Why are B2B brands so camera shy?
Within the marketing family, B2B tends to be the pale and interesting one. Whilst B2C uses the pavement as their catwalk, we prefer to tag along behind in jeans and a t-shirt. We prefer buying books to clothes or make-up and spend most of the time in the background. Quietly getting along and doing a good job whilst our younger sister takes centre-stage.
And God help us if a camera comes out. Your granny forces you to stand right next to your sister, resplendent in feathers and jewels. You’ve got tomato ketchup on your top and put on an embarrassed grin whilst the shutter snaps and snaps again.
B2B really doesn’t like being in front of the camera
A survey by DemandWave said that only 15% of B2B companies use Instagram and 7% use Pinterest. This is despite the fact that these platforms are becoming more and more business centric.
Only in the last couple of weeks, Pinterest has announced that it is now allowing brands to share their own promotional videos on the platform. Similarly, Instagram has set up specific business profiles that allow followers to contact businesses directly. The changes also allow companies to look at follower insights and promote posts.
This may not just be a reluctance to be in the picture however, as the companies who were surveyed by DemandWave also said that only 2% of their leads came from Instagram and 1% from Pinterest.
So perhaps images aren’t the best way to market B2B
Or maybe businesses aren’t using these platforms in a way that will really benefit them. Because B2B isn’t naturally flamboyant, or even sexy, it’s not as easy to think of ways to make it fit in front of the camera.
Let’s face it, no matter how many ways you light or airbrush a printer, it’s difficult to make it look as glamourous as Kate Moss on a bed of furs and jewels.
Instead, B2B sticks to the more serious side of social media, favouring LinkedIn over any other platform. This, according to a report by TrackMaven, means that brands are missing out on some serious customer engagement, regardless of whatever industry they may be in.
B2B leaders such as MailChimp and Adobe have recognised this and have starting reaping the benefits of a more visual, creative approach to their marketing. But how have they done it?
By appealing to customers outside of the 9-5
Instagram is, by the nature of its mobile-only accessibility, a more personal social media platform. So rather than appealing to a customer’s rational suited-and-booted business brain, top B2B brands have started using Instagram to market to them in their down-time.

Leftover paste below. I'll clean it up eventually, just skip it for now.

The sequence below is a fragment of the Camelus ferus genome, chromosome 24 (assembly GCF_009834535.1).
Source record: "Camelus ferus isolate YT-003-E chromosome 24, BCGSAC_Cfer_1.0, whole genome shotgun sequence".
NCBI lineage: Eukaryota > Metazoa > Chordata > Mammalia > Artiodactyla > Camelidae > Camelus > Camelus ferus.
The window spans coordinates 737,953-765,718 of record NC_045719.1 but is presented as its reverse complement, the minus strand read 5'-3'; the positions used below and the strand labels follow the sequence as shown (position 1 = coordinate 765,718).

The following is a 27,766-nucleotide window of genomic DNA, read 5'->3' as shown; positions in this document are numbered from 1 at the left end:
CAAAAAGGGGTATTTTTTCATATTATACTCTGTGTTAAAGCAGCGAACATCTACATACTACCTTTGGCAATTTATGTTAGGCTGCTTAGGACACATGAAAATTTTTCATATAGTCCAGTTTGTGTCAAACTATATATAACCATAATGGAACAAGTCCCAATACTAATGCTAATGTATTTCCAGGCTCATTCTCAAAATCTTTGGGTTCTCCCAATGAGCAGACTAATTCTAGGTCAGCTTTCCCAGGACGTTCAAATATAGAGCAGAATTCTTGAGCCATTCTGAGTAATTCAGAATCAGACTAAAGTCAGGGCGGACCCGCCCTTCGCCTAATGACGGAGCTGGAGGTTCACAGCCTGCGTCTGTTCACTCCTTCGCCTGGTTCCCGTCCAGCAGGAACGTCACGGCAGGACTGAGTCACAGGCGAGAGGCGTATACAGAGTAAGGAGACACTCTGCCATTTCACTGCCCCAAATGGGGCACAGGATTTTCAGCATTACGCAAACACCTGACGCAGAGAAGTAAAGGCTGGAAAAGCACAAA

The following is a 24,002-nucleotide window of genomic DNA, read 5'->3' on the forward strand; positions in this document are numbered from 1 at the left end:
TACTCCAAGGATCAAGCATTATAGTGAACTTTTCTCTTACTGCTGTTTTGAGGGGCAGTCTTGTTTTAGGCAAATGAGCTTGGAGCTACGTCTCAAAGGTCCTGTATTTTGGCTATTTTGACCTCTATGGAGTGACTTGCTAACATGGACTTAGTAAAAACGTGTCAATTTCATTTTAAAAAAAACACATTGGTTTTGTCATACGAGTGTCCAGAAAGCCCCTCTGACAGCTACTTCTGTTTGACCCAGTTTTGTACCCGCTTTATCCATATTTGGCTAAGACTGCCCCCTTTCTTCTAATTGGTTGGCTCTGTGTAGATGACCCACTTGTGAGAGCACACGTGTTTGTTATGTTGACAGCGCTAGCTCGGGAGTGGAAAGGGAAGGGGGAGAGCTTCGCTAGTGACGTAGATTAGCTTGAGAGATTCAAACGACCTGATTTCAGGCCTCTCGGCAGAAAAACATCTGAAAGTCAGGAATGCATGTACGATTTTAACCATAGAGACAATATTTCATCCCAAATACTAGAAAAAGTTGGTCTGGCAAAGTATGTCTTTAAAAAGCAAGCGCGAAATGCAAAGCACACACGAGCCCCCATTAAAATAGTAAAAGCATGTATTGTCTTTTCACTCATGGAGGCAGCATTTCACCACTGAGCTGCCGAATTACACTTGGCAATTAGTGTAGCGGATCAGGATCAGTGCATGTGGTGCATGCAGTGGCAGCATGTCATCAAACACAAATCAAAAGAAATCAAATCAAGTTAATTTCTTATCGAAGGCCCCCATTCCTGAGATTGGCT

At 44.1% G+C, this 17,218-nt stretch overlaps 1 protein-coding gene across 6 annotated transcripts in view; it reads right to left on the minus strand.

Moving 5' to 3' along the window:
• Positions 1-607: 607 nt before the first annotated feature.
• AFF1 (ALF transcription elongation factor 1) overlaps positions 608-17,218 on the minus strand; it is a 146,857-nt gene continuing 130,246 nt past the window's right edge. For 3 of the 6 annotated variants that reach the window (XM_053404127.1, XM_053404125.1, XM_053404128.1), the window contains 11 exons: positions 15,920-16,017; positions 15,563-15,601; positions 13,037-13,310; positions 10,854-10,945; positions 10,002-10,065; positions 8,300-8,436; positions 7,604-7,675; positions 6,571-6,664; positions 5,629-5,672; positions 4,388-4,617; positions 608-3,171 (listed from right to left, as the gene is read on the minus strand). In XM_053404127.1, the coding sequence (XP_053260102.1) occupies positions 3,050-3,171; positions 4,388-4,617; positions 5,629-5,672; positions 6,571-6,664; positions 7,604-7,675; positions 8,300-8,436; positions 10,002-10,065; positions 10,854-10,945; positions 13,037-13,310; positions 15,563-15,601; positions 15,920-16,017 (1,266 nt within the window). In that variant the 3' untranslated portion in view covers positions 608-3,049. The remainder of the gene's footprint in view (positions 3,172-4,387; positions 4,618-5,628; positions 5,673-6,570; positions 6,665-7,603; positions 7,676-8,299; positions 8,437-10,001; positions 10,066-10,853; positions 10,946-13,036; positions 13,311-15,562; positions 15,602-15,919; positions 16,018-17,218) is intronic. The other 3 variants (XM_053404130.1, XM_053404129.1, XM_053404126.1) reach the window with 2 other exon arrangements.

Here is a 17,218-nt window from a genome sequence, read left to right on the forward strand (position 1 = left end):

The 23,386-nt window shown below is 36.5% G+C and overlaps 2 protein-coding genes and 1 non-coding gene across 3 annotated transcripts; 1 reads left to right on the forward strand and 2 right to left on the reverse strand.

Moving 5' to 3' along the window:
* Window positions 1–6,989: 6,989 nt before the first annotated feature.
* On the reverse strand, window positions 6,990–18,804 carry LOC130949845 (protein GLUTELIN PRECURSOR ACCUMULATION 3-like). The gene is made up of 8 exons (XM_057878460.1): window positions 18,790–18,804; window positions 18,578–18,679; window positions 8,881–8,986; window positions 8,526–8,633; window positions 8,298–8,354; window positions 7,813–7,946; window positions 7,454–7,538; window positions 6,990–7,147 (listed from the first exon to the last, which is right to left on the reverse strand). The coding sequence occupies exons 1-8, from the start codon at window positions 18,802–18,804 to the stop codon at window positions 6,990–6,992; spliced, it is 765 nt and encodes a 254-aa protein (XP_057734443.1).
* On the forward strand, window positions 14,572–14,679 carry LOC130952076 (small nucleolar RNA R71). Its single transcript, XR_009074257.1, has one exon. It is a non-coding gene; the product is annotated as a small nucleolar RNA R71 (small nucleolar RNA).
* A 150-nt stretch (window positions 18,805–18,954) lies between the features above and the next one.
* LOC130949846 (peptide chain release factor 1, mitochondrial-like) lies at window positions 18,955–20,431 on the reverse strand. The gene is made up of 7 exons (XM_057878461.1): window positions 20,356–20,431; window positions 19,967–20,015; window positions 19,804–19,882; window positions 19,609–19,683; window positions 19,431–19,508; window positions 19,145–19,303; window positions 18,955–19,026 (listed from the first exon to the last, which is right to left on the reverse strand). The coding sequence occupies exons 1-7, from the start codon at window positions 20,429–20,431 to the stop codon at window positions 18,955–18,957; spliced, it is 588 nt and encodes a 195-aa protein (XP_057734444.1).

Pinterest is more of a realm of bloggers than buyers. By linking images up to more lengthy content, such as a blog post, brands aren’t just attracting likes or followers, but driving potential customers towards their site.
By catching their customers outside of the board room and appealing to their more fun and creative side, top B2B brands are not only attracting customers in, but leading them to where they’re more likely to convert, on their website.
By making their brand more human
Having a more human brand holds a strong appeal, particularly to millennial customers. By taking pictures of employees at work, at events and taking selfies, customers get a behind the scenes look at the brand.
This open approach is becoming more and more popular with customers, especially of younger generations. It also means that brands can promote news and events beyond just the usual announcement that is slapped up on the website or in an email that’s never opened.
Brands have also started exposing their current customers to the world by using picture-based or short videos of their testimonials. This honesty is a refreshing approach and is appealing to customers who are used to being bombarded with sales pitches.
By putting humans rather than sales people in front of their customers, they take a more passive but also more effective approach to selling.
By thinking about their brand story
Being more creative doesn’t just mean thinking of ways to adapt the usual sales pitch to an alternative customer journey, but the wider picture of your company ethos and visual identity.
Is your company offering an aspirational lifestyle? Is it informative and educational? Is it funny?
Thinking about where your company stands creatively and how you can make this appeal to Pinterest and Instagram audiences is key to making your brand stand out visually.
Selecting pictures, quotes, statistics and content that consistently reflect an appealing and relevant visual style is a strong method of reinforcing your brand story and offer customers more than just the mundane sales process.
Let’s round off with three top tips
Keep your hashtags at the end – hashtags are powerful and you should aim for 11 in every post. Don’t include them in the main part of your caption because it can make for a confusing read. Research the ones that you think are relevant and will snag as many potential customers as possible and put them in at the end.
Connect to people – both platforms are very community driven. Connect to users and other companies with mutual interests and you’re more likely to be seen by potential customers. This will make it much easier to connect to those who are more likely to find your product useful on these platforms.
Aim for a double tap – finally, think about who your audience are on these platforms and adjusting the buyers journey accordingly. These are visual and creative people with some level of interest in photography, so they’re not necessarily going to want to read through a whitepaper. They’re also not going to like posts that aren’t visually appealing. Look at what brand leaders are doing and butter up your designer to really get a sense of what works, then go out and make your own (and better) version.